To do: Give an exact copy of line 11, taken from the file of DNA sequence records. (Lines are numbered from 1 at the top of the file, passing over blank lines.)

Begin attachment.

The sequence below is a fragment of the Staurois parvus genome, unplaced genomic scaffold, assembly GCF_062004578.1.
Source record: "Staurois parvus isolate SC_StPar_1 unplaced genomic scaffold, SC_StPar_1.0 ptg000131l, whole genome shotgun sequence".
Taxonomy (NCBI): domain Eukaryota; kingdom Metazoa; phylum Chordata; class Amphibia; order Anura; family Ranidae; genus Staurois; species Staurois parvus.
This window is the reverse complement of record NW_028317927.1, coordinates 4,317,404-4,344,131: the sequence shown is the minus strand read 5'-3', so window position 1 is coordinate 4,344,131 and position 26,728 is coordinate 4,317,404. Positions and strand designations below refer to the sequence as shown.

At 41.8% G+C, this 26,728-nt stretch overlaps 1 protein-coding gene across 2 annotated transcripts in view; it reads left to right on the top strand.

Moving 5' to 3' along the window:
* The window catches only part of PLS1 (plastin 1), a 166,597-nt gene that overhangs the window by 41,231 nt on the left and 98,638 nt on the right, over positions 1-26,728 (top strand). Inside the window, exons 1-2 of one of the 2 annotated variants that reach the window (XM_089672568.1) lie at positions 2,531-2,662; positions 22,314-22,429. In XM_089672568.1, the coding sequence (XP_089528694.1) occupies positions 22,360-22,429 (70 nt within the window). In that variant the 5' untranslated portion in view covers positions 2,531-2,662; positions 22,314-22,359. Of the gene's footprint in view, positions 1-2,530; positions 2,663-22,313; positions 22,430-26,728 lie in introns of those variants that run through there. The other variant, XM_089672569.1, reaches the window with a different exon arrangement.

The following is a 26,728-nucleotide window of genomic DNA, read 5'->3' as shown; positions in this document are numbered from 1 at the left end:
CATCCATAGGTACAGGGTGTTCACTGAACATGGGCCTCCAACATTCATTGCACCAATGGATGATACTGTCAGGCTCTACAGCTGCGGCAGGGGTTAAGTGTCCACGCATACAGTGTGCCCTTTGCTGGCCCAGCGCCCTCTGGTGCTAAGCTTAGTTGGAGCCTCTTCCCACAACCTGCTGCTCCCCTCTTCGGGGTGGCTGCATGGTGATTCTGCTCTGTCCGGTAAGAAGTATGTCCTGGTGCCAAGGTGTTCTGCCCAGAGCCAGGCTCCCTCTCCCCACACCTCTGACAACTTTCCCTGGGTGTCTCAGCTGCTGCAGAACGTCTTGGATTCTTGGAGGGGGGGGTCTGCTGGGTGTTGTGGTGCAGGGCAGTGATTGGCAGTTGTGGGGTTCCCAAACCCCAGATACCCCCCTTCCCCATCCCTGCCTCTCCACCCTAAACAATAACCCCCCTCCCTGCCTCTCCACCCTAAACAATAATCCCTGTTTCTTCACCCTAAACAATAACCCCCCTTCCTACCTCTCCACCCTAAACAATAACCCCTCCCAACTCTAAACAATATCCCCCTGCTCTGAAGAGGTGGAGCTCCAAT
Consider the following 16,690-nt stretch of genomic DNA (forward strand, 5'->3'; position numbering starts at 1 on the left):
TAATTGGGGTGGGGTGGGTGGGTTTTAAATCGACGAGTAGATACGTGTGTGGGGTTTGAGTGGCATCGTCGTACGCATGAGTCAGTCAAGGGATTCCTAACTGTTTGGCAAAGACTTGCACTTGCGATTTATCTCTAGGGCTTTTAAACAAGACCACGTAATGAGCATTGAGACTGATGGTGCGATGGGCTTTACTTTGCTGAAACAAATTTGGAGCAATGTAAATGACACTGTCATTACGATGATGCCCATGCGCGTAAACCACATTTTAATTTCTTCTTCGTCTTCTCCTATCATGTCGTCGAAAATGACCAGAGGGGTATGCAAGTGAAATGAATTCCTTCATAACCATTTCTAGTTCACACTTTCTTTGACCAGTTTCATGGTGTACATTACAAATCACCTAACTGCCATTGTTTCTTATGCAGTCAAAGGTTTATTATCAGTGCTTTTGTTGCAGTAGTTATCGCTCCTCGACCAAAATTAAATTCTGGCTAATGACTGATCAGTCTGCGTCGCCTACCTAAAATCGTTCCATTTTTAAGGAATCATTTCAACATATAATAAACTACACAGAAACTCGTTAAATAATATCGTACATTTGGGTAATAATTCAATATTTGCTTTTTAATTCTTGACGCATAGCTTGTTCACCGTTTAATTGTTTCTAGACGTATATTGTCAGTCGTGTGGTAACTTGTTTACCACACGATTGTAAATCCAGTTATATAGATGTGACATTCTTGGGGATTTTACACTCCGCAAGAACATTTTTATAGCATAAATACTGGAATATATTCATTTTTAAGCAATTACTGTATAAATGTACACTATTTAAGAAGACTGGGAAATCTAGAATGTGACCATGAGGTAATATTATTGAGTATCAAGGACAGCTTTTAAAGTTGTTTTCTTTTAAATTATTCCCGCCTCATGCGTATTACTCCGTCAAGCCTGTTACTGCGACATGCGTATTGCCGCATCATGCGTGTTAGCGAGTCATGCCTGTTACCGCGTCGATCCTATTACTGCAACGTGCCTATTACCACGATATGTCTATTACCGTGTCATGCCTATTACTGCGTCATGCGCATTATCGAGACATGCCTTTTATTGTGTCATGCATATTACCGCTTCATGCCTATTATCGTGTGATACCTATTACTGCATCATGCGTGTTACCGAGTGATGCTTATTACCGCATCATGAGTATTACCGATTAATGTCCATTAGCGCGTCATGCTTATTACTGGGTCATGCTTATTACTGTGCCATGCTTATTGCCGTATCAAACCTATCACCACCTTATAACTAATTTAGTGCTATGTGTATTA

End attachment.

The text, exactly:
TAATTGGGGTGGGGTGGGTGGGTTTTAAATCGACGAGTAGATACGTGTGTGGGGTTTGAGTGGCATCGTCGTACGCATGAGTCAGTCAAGGGATTCCTAACTGTTTGGCAAAGACTTGCACTTGCGATTTATCTCTAGGGCTTTTAAACAAGACCACGTAATGAGCATTGAGACTGATGGTGCGATGGGCTTTACTTTGCTGAAACAAATTTGGAGCAATGTAAATGACACTGTCATTACGATGATGCCCATGCGCGTAAACCACATTTTAATTTCTTCTTCGTCTTCTCCTATCATGTCGTCGAAAATGACCAGAGGGGTATGCAAGTGAAATGAATTCCTTCATAACCATTTCTAGTTCACACTTTCTTTGACCAGTTTCATGGTGTACATTACAAATCACCTAACTGCCATTGTTTCTTATGCAGTCAAAGGTTTATTATCAGTGCTTTTGTTGCAGTAGTTATCGCTCCTCGACCAAAATTAAATTCTGGCTAATGACTGATCAGTCTGCGTCGCCTACCTAAAATCGTTCCATTTTTAAGGAATCATTTCAACATATAATAAACTACACAGAAACTCGTTAAATAATATCGTACATTTGGGTAATAATTCAATATTTGCTTTTTAATTCTTGACGCATAGCTTGTTCACCGTTTAATTGTTTCTAGACGTATATTGTCAGTCGTGTGGTAACTTGTTTACCACACGATTGTAAATCCAGTTATATAGATGTGACATTCTTGGGGATTTTACACTCCGCAAGAACATTTTTATAGCATAAATACTGGAATATATTCATTTTTAAGCAATTACTGTATAAATGTACACTATTTAAGAAGACTGGGAAATCTAGAATGTGACCATGAGGTAATATTATTGAGTATCAAGGACAGCTTTTAAAGTTGTTTTCTTTTAAATTATTCCCGCCTCATGCGTATTACTCCGTCAAGCCTGTTACTGCGACATGCGTATTGCCGCATCATGCGTGTTAGCGAGTCATGCCTGTTACCGCGTCGATCCTATTACTGCAACGTGCCTATTACCACGATATGTCTATTACCGTGTCATGCCTATTACTGCGTCATGCGCATTATCGAGACATGCCTTTTATTGTGTCATGCATATTACCGCTTCATGCCTATTATCGTGTGATACCTATTACTGCATCATGCGTGTTACCGAGTGATGCTTATTACCGCATCATGAGTATTACCGATTAATGTCCATTAGCGCGTCATGCTTATTACTGGGTCATGCTTATTACTGTGCCATGCTTATTGCCGTATCAAACCTATCACCACCTTATAACTAATTTAGTGCTATGTGTATTA